CHANGSHA, China – Powerhouse Iran is not one which easily forgets.
Hamed Haddadi proved to be an unstoppable force inside and the Iranians were unforgiving in a 75-62 rout of South Korea to advance to the semifinals of the Fiba Asia Championship here on Thursday.
The 7-foot-2 Haddadi finished with 18 points and 14 rebounds in the lopsided win that avenged Iran’s 79-77 loss to the same team in the gold-medal match of last year’s Asian Games in Incheon, South Korea.
The win primed up the reigning champions for a possible semis showdown with host China, which is expected to breeze past India in their own quarterfinal pairing later in the day.
Former Olympic coach Dirk Bauermann however, doesn’t want to preempt the titanic clash between the two countries that won the last eight championships of the tournament between themselves.
Nonetheless, the German native said Iran needs to play ‘smart offensively and has to make good decisions’ should it faces the host country in the next round.
“It’s a little bit early to talk about China, but certainly we’ll have our hands full against them (Chinese), they have great players and are extremely well coached. It’s going to be a really hard game,” said Bauermann.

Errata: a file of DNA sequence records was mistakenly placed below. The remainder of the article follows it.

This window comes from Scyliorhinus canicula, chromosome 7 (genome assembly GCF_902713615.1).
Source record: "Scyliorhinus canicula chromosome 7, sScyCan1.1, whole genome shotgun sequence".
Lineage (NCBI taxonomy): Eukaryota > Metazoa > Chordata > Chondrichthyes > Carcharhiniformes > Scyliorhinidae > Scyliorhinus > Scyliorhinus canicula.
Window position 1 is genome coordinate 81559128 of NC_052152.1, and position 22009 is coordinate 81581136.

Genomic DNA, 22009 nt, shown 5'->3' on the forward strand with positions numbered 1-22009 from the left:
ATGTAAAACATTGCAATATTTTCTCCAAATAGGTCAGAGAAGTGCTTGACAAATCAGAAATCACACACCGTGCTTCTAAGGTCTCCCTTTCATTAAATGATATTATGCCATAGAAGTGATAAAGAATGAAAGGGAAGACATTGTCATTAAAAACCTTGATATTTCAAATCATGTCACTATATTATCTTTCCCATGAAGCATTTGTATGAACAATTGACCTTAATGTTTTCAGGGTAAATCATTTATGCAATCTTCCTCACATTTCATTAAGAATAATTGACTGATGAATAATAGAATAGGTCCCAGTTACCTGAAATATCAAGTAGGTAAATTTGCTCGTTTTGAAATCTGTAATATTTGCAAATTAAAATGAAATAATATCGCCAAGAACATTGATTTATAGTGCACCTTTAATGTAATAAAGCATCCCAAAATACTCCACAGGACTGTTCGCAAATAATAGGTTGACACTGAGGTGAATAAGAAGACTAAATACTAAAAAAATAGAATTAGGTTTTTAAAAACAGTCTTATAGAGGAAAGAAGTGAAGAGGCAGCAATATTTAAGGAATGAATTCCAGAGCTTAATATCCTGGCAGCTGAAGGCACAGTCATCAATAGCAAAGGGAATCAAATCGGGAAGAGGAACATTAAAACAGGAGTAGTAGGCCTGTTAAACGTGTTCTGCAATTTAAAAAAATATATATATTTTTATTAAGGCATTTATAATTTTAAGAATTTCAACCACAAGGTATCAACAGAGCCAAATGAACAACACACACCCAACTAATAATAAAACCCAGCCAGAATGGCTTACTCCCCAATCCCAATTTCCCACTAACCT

Iran will be in its fourth semifinals appearances in the last five staging of the meet. The only time it failed to advance to the Final Four was in the 2011 edition in Wuhan when Jordan and coach Tab Baldwin upset the Iranians in the quarterfinals.
The defending champions raced to a 23-8 lead and never looked back, a strong start which Bauermann said the Iranians needed against a team that nearly toppled mighty China in the preliminary round.
“I thought our players understood that Korea always plays well early in games. They understood that we have to play focused and win the first five minutes of the game, which we did,” said the Iran coach, who went on to heap praises on the Korean team.
“They played outstanding basketball at this point. They’ve almost had China beaten and lost to Qatar in overtime. Although they lost today, they played extremely well the whole tournament.”
South Korea failed to make the semis for the first time since 2009 in Tianjin as it had seven new players in its roster following its successful gold medal campaign in the 2014 Asiad.
“It’s time for us to rebuild. It’s definitely different from the one we had in the Asian Games because we have seven new players,” said coach Dong Kwang Kim through an interpreter.